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Re: [PATCH 08/14] iotests/common.rc: _make_test_img(): smarter compressi
Re: [PATCH 08/14] iotests/common.rc: _make_test_img(): smarter compressiont_type handling
Fri, 16 Jul 2021 16:46:55 +0200
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On 16.07.21 16:24, Vladimir Sementsov-Ogievskiy wrote:
16.07.2021 15:38, Max Reitz wrote:
On 05.07.21 11:15, Vladimir Sementsov-Ogievskiy wrote:
Like it is done in iotests.py in qemu_img_create_prepare_args(), let's
not follow compression_type=zstd of IMGOPTS if test creates image in
Signed-off-by: Vladimir Sementsov-Ogievskiy <email@example.com>
tests/qemu-iotests/common.rc | 8 ++++++++
1 file changed, 8 insertions(+)
diff --git a/tests/qemu-iotests/common.rc
index cbbf6d7c7f..4cae5b2d70 100644
@@ -438,6 +438,14 @@ _make_test_img()
elif $opts_param; then
+ if [[ "$param" == *"compat=0"* ]]; then
Like in patch 2, probably should be 0.10, and account for “v2”.
+ # If user specified zstd compression type in
IMGOPTS, this will
+ # just not work. So, let's imply forcing zlib
+ # test creates image in old version of the format.
+ # Similarly works qemu_img_create_prepare_args() in
+ optstr=$(echo "$optstr" | $SED -e
What about the surrounding comma, if compression_type is just one
option among others? Do we need something like
$SED -e 's/,compression_type=\w\+//' -e 's/compression_type=\w\+,\?//'
+ optstr=$(_optstr_add "$optstr"
As the comment says, this is for compression_type in $IMGOPTS and
then compat=0.10 in the parameters. It won’t work if you have e.g.
“_make_test_img -o compat=0.10,compression_type=zstd”, because then
this generates the optstr
Not sure if we want to care about this case, but, well...
Then there’s the case where I have compat=0.10 in $IMGOPTS, and the
test wants to use compression_type=zstd. I think it’s correct not to
replace compression_type=zstd then, because the test should be
skipped for compat=0.10 in $IMGOPTS. But that’s not what happens in
the iotest.py version (qemu_img_create_prepare_args()), so I wonder
whether the latter should be made to match this behavior here, if in
any way possible.
Now that I think about it more, I begin to wonder more...
So this code doesn’t explicitly handle compression_type only in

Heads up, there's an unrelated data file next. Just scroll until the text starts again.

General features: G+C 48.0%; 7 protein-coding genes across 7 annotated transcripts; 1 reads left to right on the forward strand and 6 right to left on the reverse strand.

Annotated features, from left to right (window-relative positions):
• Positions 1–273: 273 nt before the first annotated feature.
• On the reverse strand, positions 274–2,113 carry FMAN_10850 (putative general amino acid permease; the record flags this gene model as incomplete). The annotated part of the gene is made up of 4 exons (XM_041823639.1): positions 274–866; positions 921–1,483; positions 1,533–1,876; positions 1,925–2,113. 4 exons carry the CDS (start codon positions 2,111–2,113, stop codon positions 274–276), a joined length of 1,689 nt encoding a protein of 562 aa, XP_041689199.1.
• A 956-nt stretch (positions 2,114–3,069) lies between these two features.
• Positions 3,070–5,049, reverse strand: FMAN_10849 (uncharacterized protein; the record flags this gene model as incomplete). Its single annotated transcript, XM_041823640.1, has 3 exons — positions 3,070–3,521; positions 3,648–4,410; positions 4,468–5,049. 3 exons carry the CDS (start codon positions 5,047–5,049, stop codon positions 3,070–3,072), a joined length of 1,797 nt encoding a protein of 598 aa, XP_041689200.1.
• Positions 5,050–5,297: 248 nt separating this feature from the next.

$IMGOPTS. If you have
_make_test_img -o compression_type=zstd,compat=0.10
It’ll still keep the compression_type=zstd. However, for
_make_test_img -o compression_type=zstd -o compat=0.10
It’ll replace it by zlib.
So perhaps we should explicitly scan for compression_type only in
$IMGOPTS and then drop it from the optstr if compat=0.10 is in the
_make_test_img's -o options.
But thinking further, this is not how $IMGOPTS work. So far they
aren’t advisory, they are mandatory. If a test cannot work with
something in $IMGOPTS, it has to be skipped. Like, when you have
compat=0.10 in $IMGOPTS, I don’t want to run tests that use v3
features and have them just create v3 images for those tests.
So my impression is that you’re giving compression_type special
treatment here, and I don’t know why exactly. Tests that create v2
images should just have compression_type be an unsupported_imgopt.
Hmm.. I have better idea: deprecate v2 and drop all iotest support for
it now :)) What do you think?
I haven’t yet understood the appeal of deprecating v2, because basically
all code is shared between v2 and v3. So I don’t really see the appeal
in dropping iotest support for it either.
At least, this doesn’t appear like a better idea than to add
_unsupported_imgopts where needed (in fact, _unsupported_imgopts should
already be there for other v3-only options like lazy_refcounts).
If not, than instead of this patch, we just should skip all tests that
don't support compression_type=zstd due to using old version.. This
means that we will skip some test-cases that can work with zstd just
because we can't skip separate test cases in bash tests.
The standard procedure for this is to have a quick look whether we
actually lose (relevant) coverage for this imgopt if we skip the test
(usually not), and if so, split that part out into a new file. But
again, usually nothing of value is lost, so nothing is split off.
(ohh, I'd deprecate bash tests too.. But that's kind of taste)
So far I don’t think there is a pressing reason why bash tests would be
harder to support than Python tests, and so the effort to port all bash
tests to Python seems much more difficult to me than having to duplicate
meta-work like this.
(And in fact, as an example, I found it much easier to have bash tests
support -o data_file than the Python tests, not least because the bash
tests at least kind of all work the same, whereas we have like three
variants of Python test styles. Which brings me back to “bash tests
don’t support separately skippable test cases” – well, same for most of
our Python tests, I guess.)